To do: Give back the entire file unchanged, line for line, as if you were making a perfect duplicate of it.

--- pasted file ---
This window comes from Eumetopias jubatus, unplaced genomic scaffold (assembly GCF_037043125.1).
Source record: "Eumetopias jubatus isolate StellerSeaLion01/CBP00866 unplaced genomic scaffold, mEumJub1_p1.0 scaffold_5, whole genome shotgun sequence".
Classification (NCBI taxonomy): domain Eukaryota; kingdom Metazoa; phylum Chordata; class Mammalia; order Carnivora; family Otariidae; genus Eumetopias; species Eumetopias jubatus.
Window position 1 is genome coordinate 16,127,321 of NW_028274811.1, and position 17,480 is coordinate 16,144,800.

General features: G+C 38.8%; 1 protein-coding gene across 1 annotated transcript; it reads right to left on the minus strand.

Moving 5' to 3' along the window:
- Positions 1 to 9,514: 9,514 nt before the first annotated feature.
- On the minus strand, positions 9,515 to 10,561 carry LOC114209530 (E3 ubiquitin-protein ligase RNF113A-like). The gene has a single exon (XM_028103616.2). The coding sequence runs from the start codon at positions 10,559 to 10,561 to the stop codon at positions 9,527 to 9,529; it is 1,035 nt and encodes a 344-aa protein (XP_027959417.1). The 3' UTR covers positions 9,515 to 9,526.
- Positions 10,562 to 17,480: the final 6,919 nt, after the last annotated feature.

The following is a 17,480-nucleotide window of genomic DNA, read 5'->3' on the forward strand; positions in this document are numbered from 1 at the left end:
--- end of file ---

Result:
This window comes from Eumetopias jubatus, unplaced genomic scaffold (assembly GCF_037043125.1).
Source record: "Eumetopias jubatus isolate StellerSeaLion01/CBP00866 unplaced genomic scaffold, mEumJub1_p1.0 scaffold_5, whole genome shotgun sequence".
Classification (NCBI taxonomy): domain Eukaryota; kingdom Metazoa; phylum Chordata; class Mammalia; order Carnivora; family Otariidae; genus Eumetopias; species Eumetopias jubatus.
Window position 1 is genome coordinate 16,127,321 of NW_028274811.1, and position 17,480 is coordinate 16,144,800.

General features: G+C 38.8%; 1 protein-coding gene across 1 annotated transcript; it reads right to left on the minus strand.

Moving 5' to 3' along the window:
- Positions 1 to 9,514: 9,514 nt before the first annotated feature.
- On the minus strand, positions 9,515 to 10,561 carry LOC114209530 (E3 ubiquitin-protein ligase RNF113A-like). The gene has a single exon (XM_028103616.2). The coding sequence runs from the start codon at positions 10,559 to 10,561 to the stop codon at positions 9,527 to 9,529; it is 1,035 nt and encodes a 344-aa protein (XP_027959417.1). The 3' UTR covers positions 9,515 to 9,526.
- Positions 10,562 to 17,480: the final 6,919 nt, after the last annotated feature.

The following is a 17,480-nucleotide window of genomic DNA, read 5'->3' on the forward strand; positions in this document are numbered from 1 at the left end: